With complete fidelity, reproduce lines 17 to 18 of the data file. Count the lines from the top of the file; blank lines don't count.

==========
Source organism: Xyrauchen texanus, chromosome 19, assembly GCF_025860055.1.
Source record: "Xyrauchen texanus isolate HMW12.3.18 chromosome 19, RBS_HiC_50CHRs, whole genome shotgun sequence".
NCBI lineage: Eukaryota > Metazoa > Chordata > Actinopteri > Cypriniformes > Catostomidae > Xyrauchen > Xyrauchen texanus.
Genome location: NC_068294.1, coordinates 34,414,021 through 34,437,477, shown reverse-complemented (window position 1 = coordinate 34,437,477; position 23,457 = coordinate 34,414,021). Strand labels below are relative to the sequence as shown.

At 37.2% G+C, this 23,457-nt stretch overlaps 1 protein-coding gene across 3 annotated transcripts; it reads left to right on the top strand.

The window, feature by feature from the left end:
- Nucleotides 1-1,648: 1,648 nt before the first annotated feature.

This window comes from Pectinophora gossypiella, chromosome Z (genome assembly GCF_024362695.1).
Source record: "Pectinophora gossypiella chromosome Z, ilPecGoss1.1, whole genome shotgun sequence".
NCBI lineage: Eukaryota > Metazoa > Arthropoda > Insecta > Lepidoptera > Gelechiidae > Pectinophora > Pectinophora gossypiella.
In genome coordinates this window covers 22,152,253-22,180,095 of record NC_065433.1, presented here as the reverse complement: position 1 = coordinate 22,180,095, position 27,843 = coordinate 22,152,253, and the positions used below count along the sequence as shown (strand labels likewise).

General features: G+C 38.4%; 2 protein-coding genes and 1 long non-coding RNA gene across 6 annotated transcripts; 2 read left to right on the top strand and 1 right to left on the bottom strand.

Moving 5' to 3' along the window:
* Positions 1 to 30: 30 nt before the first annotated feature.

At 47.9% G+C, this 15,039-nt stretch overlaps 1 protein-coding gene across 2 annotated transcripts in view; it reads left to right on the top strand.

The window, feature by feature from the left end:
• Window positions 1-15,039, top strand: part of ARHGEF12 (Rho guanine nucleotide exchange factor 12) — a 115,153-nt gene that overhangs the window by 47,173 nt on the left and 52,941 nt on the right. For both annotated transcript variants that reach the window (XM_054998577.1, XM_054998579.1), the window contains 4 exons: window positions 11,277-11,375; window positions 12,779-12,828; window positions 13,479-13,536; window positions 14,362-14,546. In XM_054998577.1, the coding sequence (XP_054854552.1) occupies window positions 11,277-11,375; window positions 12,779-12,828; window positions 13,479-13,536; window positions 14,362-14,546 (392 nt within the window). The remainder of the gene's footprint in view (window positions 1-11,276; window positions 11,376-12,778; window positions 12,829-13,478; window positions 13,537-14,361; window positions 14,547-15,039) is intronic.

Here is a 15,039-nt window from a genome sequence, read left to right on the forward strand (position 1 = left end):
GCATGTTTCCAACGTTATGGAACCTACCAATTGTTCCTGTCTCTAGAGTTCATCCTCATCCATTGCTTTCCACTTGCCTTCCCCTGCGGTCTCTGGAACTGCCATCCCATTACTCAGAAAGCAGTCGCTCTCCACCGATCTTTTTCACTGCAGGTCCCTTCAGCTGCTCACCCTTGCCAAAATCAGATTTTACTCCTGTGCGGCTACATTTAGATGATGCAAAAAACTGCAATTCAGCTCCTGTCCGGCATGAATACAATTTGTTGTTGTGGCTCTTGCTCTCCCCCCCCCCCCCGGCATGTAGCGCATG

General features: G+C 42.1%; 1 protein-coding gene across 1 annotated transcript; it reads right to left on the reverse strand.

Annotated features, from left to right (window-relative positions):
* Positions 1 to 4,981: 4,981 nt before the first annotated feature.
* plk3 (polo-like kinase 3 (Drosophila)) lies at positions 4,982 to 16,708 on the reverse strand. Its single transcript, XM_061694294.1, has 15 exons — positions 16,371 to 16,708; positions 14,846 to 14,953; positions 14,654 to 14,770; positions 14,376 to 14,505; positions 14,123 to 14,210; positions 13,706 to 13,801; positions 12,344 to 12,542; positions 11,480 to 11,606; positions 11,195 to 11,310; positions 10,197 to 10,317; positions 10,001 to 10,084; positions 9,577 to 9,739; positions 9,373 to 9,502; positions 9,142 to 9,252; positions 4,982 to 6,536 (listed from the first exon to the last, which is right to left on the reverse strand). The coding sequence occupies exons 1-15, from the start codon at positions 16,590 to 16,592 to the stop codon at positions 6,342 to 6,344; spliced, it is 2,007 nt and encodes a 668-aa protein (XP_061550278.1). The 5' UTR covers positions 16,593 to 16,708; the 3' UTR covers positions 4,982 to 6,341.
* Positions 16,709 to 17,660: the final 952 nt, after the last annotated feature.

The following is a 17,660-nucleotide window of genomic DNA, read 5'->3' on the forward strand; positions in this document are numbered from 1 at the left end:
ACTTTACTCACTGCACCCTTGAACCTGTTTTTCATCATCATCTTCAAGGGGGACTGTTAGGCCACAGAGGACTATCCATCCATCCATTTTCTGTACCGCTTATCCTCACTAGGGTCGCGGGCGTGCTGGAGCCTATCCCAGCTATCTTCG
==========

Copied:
• Window positions 1-15,039, top strand: part of ARHGEF12 (Rho guanine nucleotide exchange factor 12) — a 115,153-nt gene that overhangs the window by 47,173 nt on the left and 52,941 nt on the right. For both annotated transcript variants that reach the window (XM_054998577.1, XM_054998579.1), the window contains 4 exons: window positions 11,277-11,375; window positions 12,779-12,828; window positions 13,479-13,536; window positions 14,362-14,546. In XM_054998577.1, the coding sequence (XP_054854552.1) occupies window positions 11,277-11,375; window positions 12,779-12,828; window positions 13,479-13,536; window positions 14,362-14,546 (392 nt within the window). The remainder of the gene's footprint in view (window positions 1-11,276; window positions 11,376-12,778; window positions 12,829-13,478; window positions 13,537-14,361; window positions 14,547-15,039) is intronic.

Here is a 15,039-nt window from a genome sequence, read left to right on the forward strand (position 1 = left end):